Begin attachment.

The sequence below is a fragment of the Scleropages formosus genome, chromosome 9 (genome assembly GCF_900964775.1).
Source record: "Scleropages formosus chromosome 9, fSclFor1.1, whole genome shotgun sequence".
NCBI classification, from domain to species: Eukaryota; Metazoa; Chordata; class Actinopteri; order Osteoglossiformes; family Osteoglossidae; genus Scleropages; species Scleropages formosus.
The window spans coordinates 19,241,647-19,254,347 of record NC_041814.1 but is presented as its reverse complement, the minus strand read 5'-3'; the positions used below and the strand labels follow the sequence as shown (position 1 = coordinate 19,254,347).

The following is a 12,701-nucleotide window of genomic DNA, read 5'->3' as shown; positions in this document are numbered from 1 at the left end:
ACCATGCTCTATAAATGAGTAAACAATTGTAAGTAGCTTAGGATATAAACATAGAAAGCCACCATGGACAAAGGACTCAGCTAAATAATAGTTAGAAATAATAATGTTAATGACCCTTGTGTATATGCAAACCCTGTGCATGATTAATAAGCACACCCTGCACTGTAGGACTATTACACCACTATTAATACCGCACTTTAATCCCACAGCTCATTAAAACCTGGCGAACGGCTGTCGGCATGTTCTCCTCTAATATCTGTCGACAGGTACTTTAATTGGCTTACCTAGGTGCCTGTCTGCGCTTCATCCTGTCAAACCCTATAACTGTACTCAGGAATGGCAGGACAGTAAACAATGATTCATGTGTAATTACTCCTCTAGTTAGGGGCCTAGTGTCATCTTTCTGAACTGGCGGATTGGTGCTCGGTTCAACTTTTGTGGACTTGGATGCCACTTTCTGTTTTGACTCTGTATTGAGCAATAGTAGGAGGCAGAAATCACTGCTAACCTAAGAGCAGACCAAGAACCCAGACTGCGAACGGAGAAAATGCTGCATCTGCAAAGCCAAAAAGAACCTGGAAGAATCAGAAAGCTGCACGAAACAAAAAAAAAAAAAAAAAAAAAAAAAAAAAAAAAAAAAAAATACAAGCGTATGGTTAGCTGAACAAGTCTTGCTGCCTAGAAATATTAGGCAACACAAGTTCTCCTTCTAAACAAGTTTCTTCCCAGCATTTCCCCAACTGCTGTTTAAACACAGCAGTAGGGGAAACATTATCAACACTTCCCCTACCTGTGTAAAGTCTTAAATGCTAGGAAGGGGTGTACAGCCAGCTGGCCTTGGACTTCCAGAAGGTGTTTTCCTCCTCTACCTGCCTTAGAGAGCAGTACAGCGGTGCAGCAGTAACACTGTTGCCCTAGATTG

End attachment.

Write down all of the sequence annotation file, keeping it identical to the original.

The sequence below is a fragment of the Scleropages formosus genome, chromosome 9 (genome assembly GCF_900964775.1).
Source record: "Scleropages formosus chromosome 9, fSclFor1.1, whole genome shotgun sequence".
NCBI classification, from domain to species: Eukaryota; Metazoa; Chordata; class Actinopteri; order Osteoglossiformes; family Osteoglossidae; genus Scleropages; species Scleropages formosus.
The window spans coordinates 19,241,647-19,254,347 of record NC_041814.1 but is presented as its reverse complement, the minus strand read 5'-3'; the positions used below and the strand labels follow the sequence as shown (position 1 = coordinate 19,254,347).

The following is a 12,701-nucleotide window of genomic DNA, read 5'->3' as shown; positions in this document are numbered from 1 at the left end:
ACCATGCTCTATAAATGAGTAAACAATTGTAAGTAGCTTAGGATATAAACATAGAAAGCCACCATGGACAAAGGACTCAGCTAAATAATAGTTAGAAATAATAATGTTAATGACCCTTGTGTATATGCAAACCCTGTGCATGATTAATAAGCACACCCTGCACTGTAGGACTATTACACCACTATTAATACCGCACTTTAATCCCACAGCTCATTAAAACCTGGCGAACGGCTGTCGGCATGTTCTCCTCTAATATCTGTCGACAGGTACTTTAATTGGCTTACCTAGGTGCCTGTCTGCGCTTCATCCTGTCAAACCCTATAACTGTACTCAGGAATGGCAGGACAGTAAACAATGATTCATGTGTAATTACTCCTCTAGTTAGGGGCCTAGTGTCATCTTTCTGAACTGGCGGATTGGTGCTCGGTTCAACTTTTGTGGACTTGGATGCCACTTTCTGTTTTGACTCTGTATTGAGCAATAGTAGGAGGCAGAAATCACTGCTAACCTAAGAGCAGACCAAGAACCCAGACTGCGAACGGAGAAAATGCTGCATCTGCAAAGCCAAAAAGAACCTGGAAGAATCAGAAAGCTGCACGAAACAAAAAAAAAAAAAAAAAAAAAAAAAAAAAAAAAAAAAAAATACAAGCGTATGGTTAGCTGAACAAGTCTTGCTGCCTAGAAATATTAGGCAACACAAGTTCTCCTTCTAAACAAGTTTCTTCCCAGCATTTCCCCAACTGCTGTTTAAACACAGCAGTAGGGGAAACATTATCAACACTTCCCCTACCTGTGTAAAGTCTTAAATGCTAGGAAGGGGTGTACAGCCAGCTGGCCTTGGACTTCCAGAAGGTGTTTTCCTCCTCTACCTGCCTTAGAGAGCAGTACAGCGGTGCAGCAGTAACACTGTTGCCCTAGATTG